On Saturday, Carol and I were driving around the area and found ourselves at Williams College in Williamstown, MA. We decided to search for the Haystack Prayer Meeting Memorial, which was the site of the birth of American Foreign Missions.
The Haystack Prayer Meeting, held in Williamstown, Massachusetts, in August 1806, is viewed by many scholars as the seminal event for the development of American Protestant missions in the subsequent decades and century.
Williams College students Samuel Mills, James Richards, Francis LeBaron Robbins, Harvey Loomis, and Byram Green, met in the summer of 1806 in a grove of trees near the Hoosic River, in what was then known as Sloan’s Meadow, and debated the theology of missionary service. Their meeting was interrupted by a thunderstorm and the students took shelter under a haystack until the sky cleared. “The brevity of the shower, the strangeness of the place of refuge, and the peculiarity of their topic of prayer and conference all took hold of their imaginations and their memories.”
In 1808 the Haystack Prayer group and other Williams students began a group called “The Brethren.” This group was organized to “effect, in the persons of its members, a mission to” those who were not Christians. In 1812, the American Board of Commissioners for Foreign Missions (created in 1810) sent its first missionaries to the non-Christian world, to India.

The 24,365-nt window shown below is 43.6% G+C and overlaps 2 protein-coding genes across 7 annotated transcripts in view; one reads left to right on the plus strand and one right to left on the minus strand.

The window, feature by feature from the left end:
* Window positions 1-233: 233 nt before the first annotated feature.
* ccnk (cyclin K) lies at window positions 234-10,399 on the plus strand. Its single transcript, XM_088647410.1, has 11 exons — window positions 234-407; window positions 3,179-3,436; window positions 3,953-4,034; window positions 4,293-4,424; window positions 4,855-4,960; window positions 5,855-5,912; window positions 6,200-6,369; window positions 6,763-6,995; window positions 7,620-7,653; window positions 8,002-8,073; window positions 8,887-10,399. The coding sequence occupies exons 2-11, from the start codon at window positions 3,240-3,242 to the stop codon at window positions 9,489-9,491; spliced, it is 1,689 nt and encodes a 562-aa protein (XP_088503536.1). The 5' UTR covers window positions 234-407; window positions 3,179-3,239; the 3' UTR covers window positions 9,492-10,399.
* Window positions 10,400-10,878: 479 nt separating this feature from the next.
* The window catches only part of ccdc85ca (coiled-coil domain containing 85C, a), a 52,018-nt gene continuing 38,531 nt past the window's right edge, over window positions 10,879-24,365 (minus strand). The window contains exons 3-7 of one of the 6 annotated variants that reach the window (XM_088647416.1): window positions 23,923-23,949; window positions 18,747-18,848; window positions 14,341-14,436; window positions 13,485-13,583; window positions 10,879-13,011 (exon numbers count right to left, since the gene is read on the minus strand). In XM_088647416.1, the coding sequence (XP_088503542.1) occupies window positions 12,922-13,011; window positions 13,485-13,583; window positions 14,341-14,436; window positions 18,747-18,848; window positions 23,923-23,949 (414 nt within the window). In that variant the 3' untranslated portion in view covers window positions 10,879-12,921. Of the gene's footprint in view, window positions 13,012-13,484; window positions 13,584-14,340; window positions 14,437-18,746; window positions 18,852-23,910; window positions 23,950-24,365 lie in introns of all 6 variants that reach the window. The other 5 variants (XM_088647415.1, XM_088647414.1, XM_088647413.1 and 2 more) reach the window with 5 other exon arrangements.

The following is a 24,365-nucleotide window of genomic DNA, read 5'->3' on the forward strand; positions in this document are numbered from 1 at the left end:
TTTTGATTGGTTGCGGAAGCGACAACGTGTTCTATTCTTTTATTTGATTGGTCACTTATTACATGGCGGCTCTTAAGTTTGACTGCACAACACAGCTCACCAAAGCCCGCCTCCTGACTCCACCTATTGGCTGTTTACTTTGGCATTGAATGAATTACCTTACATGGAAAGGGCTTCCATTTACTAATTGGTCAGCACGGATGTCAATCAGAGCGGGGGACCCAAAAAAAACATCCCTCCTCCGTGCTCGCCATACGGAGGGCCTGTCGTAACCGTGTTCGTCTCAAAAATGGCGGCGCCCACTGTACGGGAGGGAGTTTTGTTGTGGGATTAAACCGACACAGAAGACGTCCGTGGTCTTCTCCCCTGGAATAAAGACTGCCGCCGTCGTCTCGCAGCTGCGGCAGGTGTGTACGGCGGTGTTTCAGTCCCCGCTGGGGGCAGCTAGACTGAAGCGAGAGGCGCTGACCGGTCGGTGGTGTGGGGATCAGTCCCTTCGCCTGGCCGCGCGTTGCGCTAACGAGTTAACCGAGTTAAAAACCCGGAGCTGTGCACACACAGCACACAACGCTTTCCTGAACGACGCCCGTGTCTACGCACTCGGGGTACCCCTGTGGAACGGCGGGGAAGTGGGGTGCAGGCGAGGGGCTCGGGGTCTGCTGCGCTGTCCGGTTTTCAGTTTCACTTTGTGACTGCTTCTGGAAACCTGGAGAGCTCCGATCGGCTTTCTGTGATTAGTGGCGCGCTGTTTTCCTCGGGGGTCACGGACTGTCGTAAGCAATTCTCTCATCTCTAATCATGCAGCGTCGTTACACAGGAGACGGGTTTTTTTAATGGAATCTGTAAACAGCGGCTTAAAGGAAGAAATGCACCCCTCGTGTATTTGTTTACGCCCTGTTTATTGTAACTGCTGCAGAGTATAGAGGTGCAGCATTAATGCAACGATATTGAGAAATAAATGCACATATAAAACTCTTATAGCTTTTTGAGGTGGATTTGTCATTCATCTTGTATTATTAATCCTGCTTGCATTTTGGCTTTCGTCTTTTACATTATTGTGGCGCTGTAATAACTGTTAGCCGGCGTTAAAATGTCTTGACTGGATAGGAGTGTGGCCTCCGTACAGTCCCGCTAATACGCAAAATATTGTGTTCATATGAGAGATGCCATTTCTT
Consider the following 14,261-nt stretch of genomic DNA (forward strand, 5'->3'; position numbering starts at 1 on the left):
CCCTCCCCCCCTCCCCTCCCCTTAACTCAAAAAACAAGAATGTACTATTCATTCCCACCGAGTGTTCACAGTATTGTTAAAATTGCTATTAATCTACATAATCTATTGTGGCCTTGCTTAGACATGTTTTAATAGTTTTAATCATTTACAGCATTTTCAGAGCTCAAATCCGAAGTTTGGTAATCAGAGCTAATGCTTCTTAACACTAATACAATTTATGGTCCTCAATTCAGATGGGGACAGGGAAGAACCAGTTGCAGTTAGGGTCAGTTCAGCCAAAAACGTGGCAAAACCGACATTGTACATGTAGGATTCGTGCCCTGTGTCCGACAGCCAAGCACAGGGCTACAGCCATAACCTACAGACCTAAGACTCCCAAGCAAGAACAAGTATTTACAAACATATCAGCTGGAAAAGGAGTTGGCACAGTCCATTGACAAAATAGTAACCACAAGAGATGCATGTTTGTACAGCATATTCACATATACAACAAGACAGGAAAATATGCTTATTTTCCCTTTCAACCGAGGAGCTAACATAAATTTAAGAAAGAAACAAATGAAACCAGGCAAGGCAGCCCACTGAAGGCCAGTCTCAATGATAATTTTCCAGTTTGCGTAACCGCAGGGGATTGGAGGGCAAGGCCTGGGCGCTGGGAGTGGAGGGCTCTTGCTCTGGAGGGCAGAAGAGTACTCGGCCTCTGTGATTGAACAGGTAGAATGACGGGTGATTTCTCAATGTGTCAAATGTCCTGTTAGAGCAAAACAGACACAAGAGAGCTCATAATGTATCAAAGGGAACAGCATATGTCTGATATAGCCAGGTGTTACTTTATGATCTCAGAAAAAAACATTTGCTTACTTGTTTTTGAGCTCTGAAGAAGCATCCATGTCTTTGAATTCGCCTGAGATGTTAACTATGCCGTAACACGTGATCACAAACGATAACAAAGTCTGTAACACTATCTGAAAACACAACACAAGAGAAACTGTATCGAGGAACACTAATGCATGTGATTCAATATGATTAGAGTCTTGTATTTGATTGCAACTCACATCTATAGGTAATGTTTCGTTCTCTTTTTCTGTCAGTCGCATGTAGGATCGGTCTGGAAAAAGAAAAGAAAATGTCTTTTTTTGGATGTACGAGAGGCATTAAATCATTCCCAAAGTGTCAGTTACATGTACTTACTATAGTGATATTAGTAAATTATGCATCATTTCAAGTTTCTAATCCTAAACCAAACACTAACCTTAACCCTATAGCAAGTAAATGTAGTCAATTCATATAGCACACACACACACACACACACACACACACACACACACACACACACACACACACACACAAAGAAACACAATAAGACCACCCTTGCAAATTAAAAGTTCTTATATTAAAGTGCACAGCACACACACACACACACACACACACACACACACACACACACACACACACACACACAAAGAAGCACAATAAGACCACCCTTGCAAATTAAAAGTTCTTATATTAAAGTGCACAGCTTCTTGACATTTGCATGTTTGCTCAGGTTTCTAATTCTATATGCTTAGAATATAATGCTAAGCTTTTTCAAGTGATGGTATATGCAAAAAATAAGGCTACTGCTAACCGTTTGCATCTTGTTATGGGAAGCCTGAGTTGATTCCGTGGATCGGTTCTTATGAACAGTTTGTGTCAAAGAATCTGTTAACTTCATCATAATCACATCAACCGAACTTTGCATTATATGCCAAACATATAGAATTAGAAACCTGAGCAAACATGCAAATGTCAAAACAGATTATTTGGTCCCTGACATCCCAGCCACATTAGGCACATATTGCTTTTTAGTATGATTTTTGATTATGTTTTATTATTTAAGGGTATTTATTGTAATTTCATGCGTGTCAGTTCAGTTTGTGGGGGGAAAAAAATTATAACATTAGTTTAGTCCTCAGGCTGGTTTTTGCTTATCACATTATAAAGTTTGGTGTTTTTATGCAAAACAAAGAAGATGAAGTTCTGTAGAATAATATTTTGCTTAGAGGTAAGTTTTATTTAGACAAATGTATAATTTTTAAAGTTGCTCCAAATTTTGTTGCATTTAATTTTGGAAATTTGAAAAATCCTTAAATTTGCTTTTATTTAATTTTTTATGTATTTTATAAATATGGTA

Samuel Mills was most influential among the Haystack group to direct the modern mission movement. He played a role in the founding of the American Bible Society and the United Foreign Missionary Society.
Through the work of Byram Green, in 1867 a monument was erected in Mission Park in Williamstown, Massachusetts to honor the five men involved in the Haystack prayer meeting. In 1906 a centennial gathering took place in Mission Park at Williams College in celebration of the earlier prayer meeting. In the summer of 2006, contemporary missioners celebrated the 200th anniversary of the Haystack prayer meeting.
The 1806 meeting was the first documented by Americans to begin foreign missionary work. In addition, this meeting has been seen to have led to the formation of the American Board of Commissioners for Foreign Missions (ABCFM). The ABCFM gave students an opportunity to go abroad and spread the teachings of Christianity.